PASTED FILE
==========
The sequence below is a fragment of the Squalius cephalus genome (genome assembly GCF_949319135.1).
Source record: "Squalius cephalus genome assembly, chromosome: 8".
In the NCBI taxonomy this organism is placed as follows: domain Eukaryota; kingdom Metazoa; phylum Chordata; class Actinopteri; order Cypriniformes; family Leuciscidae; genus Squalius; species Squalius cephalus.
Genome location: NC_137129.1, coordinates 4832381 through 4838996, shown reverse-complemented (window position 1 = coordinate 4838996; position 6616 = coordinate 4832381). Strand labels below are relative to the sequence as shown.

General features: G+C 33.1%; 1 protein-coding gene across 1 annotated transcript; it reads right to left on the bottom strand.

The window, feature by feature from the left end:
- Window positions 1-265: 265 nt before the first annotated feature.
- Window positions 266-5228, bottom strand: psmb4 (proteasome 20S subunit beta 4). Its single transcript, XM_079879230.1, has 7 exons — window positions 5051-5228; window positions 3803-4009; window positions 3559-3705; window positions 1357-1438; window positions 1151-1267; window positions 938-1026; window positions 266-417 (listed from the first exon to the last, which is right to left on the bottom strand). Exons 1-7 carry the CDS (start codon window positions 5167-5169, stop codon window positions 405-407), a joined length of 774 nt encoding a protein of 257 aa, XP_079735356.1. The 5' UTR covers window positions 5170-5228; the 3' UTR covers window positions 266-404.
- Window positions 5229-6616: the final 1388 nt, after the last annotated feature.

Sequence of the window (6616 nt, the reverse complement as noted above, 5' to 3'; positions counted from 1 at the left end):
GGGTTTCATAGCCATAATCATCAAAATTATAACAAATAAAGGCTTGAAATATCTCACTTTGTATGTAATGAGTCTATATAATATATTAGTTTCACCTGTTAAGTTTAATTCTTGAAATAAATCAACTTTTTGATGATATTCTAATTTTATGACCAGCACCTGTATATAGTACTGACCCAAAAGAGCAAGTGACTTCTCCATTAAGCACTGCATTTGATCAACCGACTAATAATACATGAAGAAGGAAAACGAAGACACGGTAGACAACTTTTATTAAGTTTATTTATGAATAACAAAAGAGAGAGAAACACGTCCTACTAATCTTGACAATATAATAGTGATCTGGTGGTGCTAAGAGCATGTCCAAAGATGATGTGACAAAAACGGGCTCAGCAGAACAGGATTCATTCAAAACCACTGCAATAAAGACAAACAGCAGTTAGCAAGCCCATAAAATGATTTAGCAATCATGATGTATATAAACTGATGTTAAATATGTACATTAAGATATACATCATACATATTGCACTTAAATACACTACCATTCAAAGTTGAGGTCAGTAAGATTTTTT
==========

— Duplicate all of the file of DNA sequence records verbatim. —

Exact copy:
The sequence below is a fragment of the Squalius cephalus genome (genome assembly GCF_949319135.1).
Source record: "Squalius cephalus genome assembly, chromosome: 8".
In the NCBI taxonomy this organism is placed as follows: domain Eukaryota; kingdom Metazoa; phylum Chordata; class Actinopteri; order Cypriniformes; family Leuciscidae; genus Squalius; species Squalius cephalus.
Genome location: NC_137129.1, coordinates 4832381 through 4838996, shown reverse-complemented (window position 1 = coordinate 4838996; position 6616 = coordinate 4832381). Strand labels below are relative to the sequence as shown.

General features: G+C 33.1%; 1 protein-coding gene across 1 annotated transcript; it reads right to left on the bottom strand.

The window, feature by feature from the left end:
- Window positions 1-265: 265 nt before the first annotated feature.
- Window positions 266-5228, bottom strand: psmb4 (proteasome 20S subunit beta 4). Its single transcript, XM_079879230.1, has 7 exons — window positions 5051-5228; window positions 3803-4009; window positions 3559-3705; window positions 1357-1438; window positions 1151-1267; window positions 938-1026; window positions 266-417 (listed from the first exon to the last, which is right to left on the bottom strand). Exons 1-7 carry the CDS (start codon window positions 5167-5169, stop codon window positions 405-407), a joined length of 774 nt encoding a protein of 257 aa, XP_079735356.1. The 5' UTR covers window positions 5170-5228; the 3' UTR covers window positions 266-404.
- Window positions 5229-6616: the final 1388 nt, after the last annotated feature.

Sequence of the window (6616 nt, the reverse complement as noted above, 5' to 3'; positions counted from 1 at the left end):
GGGTTTCATAGCCATAATCATCAAAATTATAACAAATAAAGGCTTGAAATATCTCACTTTGTATGTAATGAGTCTATATAATATATTAGTTTCACCTGTTAAGTTTAATTCTTGAAATAAATCAACTTTTTGATGATATTCTAATTTTATGACCAGCACCTGTATATAGTACTGACCCAAAAGAGCAAGTGACTTCTCCATTAAGCACTGCATTTGATCAACCGACTAATAATACATGAAGAAGGAAAACGAAGACACGGTAGACAACTTTTATTAAGTTTATTTATGAATAACAAAAGAGAGAGAAACACGTCCTACTAATCTTGACAATATAATAGTGATCTGGTGGTGCTAAGAGCATGTCCAAAGATGATGTGACAAAAACGGGCTCAGCAGAACAGGATTCATTCAAAACCACTGCAATAAAGACAAACAGCAGTTAGCAAGCCCATAAAATGATTTAGCAATCATGATGTATATAAACTGATGTTAAATATGTACATTAAGATATACATCATACATATTGCACTTAAATACACTACCATTCAAAGTTGAGGTCAGTAAGATTTTTT